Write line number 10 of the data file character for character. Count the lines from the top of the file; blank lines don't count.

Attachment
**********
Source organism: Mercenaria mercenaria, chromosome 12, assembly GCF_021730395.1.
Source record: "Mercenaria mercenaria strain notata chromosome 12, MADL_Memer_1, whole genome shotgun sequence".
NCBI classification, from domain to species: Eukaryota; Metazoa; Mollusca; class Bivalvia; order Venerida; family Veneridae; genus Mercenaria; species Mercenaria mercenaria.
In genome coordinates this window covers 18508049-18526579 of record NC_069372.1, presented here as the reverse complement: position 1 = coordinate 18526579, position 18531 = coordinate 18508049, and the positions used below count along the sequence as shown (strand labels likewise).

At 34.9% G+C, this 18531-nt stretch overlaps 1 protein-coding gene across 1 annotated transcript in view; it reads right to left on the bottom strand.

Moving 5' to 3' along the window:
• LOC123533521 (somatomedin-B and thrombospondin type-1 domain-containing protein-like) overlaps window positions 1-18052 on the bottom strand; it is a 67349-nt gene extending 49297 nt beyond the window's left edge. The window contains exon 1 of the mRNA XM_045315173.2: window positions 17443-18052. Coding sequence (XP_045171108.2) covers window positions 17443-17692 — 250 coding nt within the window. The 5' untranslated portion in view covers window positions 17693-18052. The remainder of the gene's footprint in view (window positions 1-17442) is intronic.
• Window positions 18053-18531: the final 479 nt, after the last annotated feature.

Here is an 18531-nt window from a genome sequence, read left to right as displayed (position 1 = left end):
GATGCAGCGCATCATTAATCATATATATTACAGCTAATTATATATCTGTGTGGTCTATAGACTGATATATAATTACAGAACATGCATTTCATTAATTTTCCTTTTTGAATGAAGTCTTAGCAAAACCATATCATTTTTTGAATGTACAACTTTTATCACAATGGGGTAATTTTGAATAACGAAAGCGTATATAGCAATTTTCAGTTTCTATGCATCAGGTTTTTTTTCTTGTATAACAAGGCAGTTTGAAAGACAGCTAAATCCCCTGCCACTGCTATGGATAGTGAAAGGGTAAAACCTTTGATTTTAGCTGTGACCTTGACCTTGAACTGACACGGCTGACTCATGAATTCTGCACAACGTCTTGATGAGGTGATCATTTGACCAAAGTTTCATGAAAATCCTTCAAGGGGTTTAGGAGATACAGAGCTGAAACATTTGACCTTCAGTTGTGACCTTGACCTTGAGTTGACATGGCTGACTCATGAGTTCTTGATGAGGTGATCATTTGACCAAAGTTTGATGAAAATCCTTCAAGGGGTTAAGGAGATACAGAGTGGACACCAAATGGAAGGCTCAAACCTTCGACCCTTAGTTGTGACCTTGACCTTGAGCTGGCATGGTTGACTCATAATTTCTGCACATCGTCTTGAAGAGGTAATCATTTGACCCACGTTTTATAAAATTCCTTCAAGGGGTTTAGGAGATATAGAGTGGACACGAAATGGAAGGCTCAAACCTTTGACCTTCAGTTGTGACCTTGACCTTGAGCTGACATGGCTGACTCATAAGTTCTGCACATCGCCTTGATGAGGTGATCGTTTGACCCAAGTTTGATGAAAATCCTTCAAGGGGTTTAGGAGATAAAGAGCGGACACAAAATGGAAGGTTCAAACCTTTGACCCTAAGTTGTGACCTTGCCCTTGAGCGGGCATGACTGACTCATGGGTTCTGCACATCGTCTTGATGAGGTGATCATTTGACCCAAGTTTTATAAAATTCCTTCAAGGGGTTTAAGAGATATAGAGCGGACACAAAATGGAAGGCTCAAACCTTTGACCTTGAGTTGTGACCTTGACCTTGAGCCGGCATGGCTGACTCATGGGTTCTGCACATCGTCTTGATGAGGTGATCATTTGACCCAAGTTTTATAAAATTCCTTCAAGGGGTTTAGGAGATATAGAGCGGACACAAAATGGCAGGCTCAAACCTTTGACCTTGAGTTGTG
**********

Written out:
GATGCAGCGCATCATTAATCATATATATTACAGCTAATTATATATCTGTGTGGTCTATAGACTGATATATAATTACAGAACATGCATTTCATTAATTTTCCTTTTTGAATGAAGTCTTAGCAAAACCATATCATTTTTTGAATGTACAACTTTTATCACAATGGGGTAATTTTGAATAACGAAAGCGTATATAGCAATTTTCAGTTTCTATGCATCAGGTTTTTTTTCTTGTATAACAAGGCAGTTTGAAAGACAGCTAAATCCCCTGCCACTGCTATGGATAGTGAAAGGGTAAAACCTTTGATTTTAGCTGTGACCTTGACCTTGAACTGACACGGCTGACTCATGAATTCTGCACAACGTCTTGATGAGGTGATCATTTGACCAAAGTTTCATGAAAATCCTTCAAGGGGTTTAGGAGATACAGAGCTGAAACATTTGACCTTCAGTTGTGACCTTGACCTTGAGTTGACATGGCTGACTCATGAGTTCTTGATGAGGTGATCATTTGACCAAAGTTTGATGAAAATCCTTCAAGGGGTTAAGGAGATACAGAGTGGACACCAAATGGAAGGCTCAAACCTTCGACCCTTAGTTGTGACCTTGACCTTGAGCTGGCATGGTTGACTCATAATTTCTGCACATCGTCTTGAAGAGGTAATCATTTGACCCACGTTTTATAAAATTCCTTCAAGGGGTTTAGGAGATATAGAGTGGACACGAAATGGAAGGCTCAAACCTTTGACCTTCAGTTGTGACCTTGACCTTGAGCTGACATGGCTGACTCATAAGTTCTGCACATCGCCTTGATGAGGTGATCGTTTGACCCAAGTTTGATGAAAATCCTTCAAGGGGTTTAGGAGATAAAGAGCGGACACAAAATGGAAGGTTCAAACCTTTGACCCTAAGTTGTGACCTTGCCCTTGAGCGGGCATGACTGACTCATGGGTTCTGCACATCGTCTTGATGAGGTGATCATTTGACCCAAGTTTTATAAAATTCCTTCAAGGGGTTTAAGAGATATAGAGCGGACACAAAATGGAAGGCTCAAACCTTTGACCTTGAGTTGTGACCTTGACCTTGAGCCGGCATGGCTGACTCATGGGTTCTGCACATCGTCTTGATGAGGTGATCATTTGACCCAAGTTTTATAAAATTCCTTCAAGGGGTTTAGGAGATATAGAGCGGACACAAAATGGCAGGCTCAAACCTTTGACCTTGAGTTGTG